629 F2d 751 Concerned Parents Citizens for Continuing Education at Malcolm v. New York City Board of Education
629 F.2d 751
54 A.L.R.Fed. 559
CONCERNED PARENTS & CITIZENS FOR the CONTINUING EDUCATION AT
MALCOLM X (PS 79) et al., Plaintiffs-Appellees,
The NEW YORK CITY BOARD OF EDUCATION; Frank J. Macchiarola,
Individually and as Chancellor of the New York
City Board of Education, et al.,
No. 1263, Docket 80-7300.
United States Court of Appeals,
Argued May 30, 1980.
Decided July 8, 1980.
Carol R. Abramson, Asst. Corp. Counsel, New York City (Allen G. Schwartz, Corp. Counsel of the City of New York, L. Kevin Sheridan, Judith A. Levitt, Jane Hovde, Asst. Corp. Counsel, New York City, of counsel), for defendants-appellants.
James C. Francis IV, The Legal Aid Society, Civil Appeals & Law Reform Unit, New York City (John E. Kirklin, Director of Litigation, The Legal Aid Society, Civil Appeals & Law Reform Unit, New York City, Kalman Finkel, Atty.-in-Charge, The Legal Aid Society, Civil Division, New York City, of counsel, Andrea Mintz, New York City, on the brief), for plaintiffs-appellees.
Before FEINBERG, Chief Judge, and NEWMAN and KEARSE, Circuit Judges.
FEINBERG, Chief Judge:
This case involves the interpretation of the Education for All Handicapped Children Act of 1975, one of the many recent congressional enactments that bring new and complex questions into the federal courts. The New York City Board of Education and various Board officials and trustees (hereafter collectively referred to as the Board) appeal from an order entered in the United States District Court for the Southern District of New York, Robert L. Carter, J., holding that the Board had violated the Act by transferring approximately 185 handicapped children from Public School 79 to other schools in Manhattan School District 5 without providing adequate prior notice and a hearing to the parents or guardians of such children. The court's order compelled the Board to provide the transferred students with "those curricular and extra-curricular programs and related services which were available to plaintiff children at P.S. 79." For reasons stated below, we hold that the transfer did not violate the Act and we reverse the order of the district court.
* The facts of this case may be briefly summarized as follows. In the summer of 1979, the trustees of School District 5 decided to close P.S. 79 for budgetary reasons.1 Approximately 185 of the 310 students at P.S. 79 were handicapped children enrolled in special education classes, and the Division of Special Education determined that these students should begin the coming school year at their new locations rather than face disruption in the middle of the term. Thus, in late August 1979, the Board endeavored to notify the parents of children attending P.S. 79 that the school was being closed and that the students would be transferred to other schools within the district, with teachers and their classes being kept intact as much as possible. The transfer was marred, however, by several bureaucratic mix-ups, and the Board was not entirely successful in assuring that teachers and their classes remained together.2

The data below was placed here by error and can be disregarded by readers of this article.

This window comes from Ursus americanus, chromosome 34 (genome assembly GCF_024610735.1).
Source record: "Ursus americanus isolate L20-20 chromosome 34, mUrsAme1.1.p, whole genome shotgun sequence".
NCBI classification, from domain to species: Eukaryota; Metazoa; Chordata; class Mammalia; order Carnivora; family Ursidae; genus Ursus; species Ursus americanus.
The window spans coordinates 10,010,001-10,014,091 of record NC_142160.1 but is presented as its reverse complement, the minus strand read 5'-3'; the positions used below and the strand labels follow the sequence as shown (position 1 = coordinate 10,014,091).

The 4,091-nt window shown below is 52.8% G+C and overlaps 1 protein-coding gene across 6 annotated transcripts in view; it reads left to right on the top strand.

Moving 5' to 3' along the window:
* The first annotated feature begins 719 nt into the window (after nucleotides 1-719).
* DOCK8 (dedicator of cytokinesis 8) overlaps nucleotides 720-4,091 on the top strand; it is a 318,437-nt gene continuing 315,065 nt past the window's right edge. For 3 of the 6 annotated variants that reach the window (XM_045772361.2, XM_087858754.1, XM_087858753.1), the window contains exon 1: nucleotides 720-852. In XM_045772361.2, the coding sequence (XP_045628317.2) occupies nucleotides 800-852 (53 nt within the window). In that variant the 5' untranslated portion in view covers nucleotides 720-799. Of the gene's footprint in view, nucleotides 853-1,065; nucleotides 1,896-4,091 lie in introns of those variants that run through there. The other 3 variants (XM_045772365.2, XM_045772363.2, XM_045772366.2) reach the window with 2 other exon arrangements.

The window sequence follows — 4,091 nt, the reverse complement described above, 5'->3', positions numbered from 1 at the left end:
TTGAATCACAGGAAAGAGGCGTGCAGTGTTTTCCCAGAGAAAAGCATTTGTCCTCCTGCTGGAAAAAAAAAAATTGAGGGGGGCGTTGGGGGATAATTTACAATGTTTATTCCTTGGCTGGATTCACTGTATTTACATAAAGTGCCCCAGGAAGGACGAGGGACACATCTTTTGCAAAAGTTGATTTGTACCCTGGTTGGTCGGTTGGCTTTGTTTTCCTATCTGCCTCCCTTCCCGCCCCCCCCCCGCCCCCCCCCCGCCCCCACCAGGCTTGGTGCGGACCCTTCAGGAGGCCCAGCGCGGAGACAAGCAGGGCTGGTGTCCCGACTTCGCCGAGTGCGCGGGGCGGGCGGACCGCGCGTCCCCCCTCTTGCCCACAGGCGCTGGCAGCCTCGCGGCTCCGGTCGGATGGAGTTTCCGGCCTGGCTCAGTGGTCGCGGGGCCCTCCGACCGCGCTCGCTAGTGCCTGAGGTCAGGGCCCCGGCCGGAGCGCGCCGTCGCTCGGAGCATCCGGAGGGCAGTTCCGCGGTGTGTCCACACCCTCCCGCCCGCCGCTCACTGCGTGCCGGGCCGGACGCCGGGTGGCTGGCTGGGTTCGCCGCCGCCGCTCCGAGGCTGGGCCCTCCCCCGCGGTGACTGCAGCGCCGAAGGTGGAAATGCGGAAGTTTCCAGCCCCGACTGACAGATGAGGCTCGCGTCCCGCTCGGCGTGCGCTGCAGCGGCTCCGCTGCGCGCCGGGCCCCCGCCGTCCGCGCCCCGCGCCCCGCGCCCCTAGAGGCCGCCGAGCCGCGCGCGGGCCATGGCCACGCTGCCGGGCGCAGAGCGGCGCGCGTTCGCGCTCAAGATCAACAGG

In November 1979, plaintiffs in this case a group of handicapped students at P.S. 79, their parents and guardians, and an unincorporated association formed to preserve quality education for the students filed this action against the Board, alleging that the transfer of handicapped students from P.S. 79 had violated the Due Process clause of the Fourteenth Amendment, the Education for All Handicapped Children Act of 1975, 20 U.S.C. § 1401 et seq., the Rehabilitation Act of 1973, 29 U.S.C. § 794 and various provisions of the New York Education Law. Plaintiffs sought class certification, declaratory relief, and an injunction compelling the return of the plaintiff children to P.S. 79. District Judge Carter enjoined the Board from making structural modifications of P.S. 79 that would prevent the return of plaintiff children to the school should they ultimately prevail on the merits, and promptly held a hearing on plaintiffs' request for class certification and a preliminary injunction. In early February 1980, Judge Carter orally granted plaintiffs' motion for a preliminary injunction; rather than requiring the return of plaintiff students to P.S. 79, however, the district court ordered the Board to provide the students at their new schools with educational programming equivalent to what they received prior to the transfer. On February 27, 1980, the court issued a written opinion which described the "extremely innovative educational program" previously provided to handicapped children at P.S. 79 and detailed the trauma caused by the transfer and the inadequacy of some of the new assignments. The court concluded that the transfer was "made in haste" and "seem(ed) totally at variance with both the letter and the spirit of the federal and state laws designed to provide procedural protection for the handicapped."